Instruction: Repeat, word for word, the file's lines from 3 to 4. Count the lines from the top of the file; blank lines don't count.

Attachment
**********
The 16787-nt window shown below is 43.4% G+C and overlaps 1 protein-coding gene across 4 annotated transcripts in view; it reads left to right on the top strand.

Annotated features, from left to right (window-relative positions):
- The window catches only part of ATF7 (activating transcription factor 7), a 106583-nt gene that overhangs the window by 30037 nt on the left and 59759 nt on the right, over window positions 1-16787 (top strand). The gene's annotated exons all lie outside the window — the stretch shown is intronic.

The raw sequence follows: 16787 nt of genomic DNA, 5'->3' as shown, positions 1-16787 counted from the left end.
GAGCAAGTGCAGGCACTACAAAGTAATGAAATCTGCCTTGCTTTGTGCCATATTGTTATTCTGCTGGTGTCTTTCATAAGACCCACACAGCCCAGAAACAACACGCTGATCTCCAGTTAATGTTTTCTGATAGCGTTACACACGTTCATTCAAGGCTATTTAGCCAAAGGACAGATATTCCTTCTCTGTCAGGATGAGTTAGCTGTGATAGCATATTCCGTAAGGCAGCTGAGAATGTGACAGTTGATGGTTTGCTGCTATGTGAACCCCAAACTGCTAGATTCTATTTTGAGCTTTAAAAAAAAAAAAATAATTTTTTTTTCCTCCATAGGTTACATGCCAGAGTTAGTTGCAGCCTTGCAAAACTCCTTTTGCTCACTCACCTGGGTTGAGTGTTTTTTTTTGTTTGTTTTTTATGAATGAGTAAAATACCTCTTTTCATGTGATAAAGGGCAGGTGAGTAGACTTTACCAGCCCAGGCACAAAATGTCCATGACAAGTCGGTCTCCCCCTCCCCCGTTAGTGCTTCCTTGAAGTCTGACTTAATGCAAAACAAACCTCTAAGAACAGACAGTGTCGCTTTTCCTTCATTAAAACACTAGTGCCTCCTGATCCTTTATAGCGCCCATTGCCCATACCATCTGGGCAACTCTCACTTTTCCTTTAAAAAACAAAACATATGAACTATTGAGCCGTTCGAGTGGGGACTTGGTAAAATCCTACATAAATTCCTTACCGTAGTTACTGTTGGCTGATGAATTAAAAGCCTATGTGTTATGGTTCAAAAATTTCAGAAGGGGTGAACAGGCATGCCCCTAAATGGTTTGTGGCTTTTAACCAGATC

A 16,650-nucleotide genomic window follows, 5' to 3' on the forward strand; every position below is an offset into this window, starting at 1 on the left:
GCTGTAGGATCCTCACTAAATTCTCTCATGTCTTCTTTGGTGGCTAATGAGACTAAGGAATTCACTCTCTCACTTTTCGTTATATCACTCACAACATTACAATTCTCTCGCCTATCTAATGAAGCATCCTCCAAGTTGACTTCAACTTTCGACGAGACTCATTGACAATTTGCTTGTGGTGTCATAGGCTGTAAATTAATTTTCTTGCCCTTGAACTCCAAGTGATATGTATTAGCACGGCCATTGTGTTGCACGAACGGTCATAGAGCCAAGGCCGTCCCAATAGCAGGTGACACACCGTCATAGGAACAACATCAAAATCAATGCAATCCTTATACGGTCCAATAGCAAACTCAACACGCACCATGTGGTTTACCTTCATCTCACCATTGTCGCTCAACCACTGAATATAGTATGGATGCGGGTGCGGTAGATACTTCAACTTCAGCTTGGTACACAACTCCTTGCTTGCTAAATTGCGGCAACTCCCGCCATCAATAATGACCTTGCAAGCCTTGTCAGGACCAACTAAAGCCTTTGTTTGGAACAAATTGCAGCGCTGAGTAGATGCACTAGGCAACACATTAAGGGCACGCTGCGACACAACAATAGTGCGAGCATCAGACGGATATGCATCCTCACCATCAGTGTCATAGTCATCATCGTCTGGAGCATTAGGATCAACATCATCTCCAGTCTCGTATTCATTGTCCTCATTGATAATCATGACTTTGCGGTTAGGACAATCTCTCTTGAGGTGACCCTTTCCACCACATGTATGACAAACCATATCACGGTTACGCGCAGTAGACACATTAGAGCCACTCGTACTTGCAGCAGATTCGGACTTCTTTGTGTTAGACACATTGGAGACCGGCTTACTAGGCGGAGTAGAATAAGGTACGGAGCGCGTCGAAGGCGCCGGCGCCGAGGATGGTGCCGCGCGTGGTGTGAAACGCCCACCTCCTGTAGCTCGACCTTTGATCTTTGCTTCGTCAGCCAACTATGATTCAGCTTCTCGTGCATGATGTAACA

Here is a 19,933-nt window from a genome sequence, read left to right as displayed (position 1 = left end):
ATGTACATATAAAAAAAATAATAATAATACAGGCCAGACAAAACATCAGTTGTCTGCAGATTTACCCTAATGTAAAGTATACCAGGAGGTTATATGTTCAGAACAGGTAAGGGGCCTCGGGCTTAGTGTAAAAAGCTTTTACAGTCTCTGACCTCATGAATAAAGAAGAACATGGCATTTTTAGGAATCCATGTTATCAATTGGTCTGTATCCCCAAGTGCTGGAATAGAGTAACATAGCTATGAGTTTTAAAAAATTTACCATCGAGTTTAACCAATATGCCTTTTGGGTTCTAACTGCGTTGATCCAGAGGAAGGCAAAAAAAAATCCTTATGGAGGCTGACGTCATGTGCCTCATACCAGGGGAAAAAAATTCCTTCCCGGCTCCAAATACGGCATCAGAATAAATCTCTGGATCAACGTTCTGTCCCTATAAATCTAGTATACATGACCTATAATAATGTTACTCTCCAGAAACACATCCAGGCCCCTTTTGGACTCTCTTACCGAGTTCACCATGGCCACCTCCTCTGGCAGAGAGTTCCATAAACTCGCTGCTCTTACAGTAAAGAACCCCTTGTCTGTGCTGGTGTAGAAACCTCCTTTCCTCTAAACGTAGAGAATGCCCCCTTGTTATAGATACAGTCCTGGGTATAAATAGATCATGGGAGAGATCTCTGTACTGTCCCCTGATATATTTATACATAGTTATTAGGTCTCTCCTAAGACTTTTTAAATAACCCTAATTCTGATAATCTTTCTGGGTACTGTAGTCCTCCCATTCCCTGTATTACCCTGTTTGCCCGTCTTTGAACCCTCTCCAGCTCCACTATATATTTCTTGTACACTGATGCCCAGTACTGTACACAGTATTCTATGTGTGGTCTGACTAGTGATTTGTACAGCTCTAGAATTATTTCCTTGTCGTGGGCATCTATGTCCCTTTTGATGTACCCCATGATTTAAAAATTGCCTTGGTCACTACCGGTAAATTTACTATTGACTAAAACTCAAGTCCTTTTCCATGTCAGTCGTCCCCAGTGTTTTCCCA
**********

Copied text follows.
- The window catches only part of ATF7 (activating transcription factor 7), a 106583-nt gene that overhangs the window by 30037 nt on the left and 59759 nt on the right, over window positions 1-16787 (top strand). The gene's annotated exons all lie outside the window — the stretch shown is intronic.

The raw sequence follows: 16787 nt of genomic DNA, 5'->3' as shown, positions 1-16787 counted from the left end.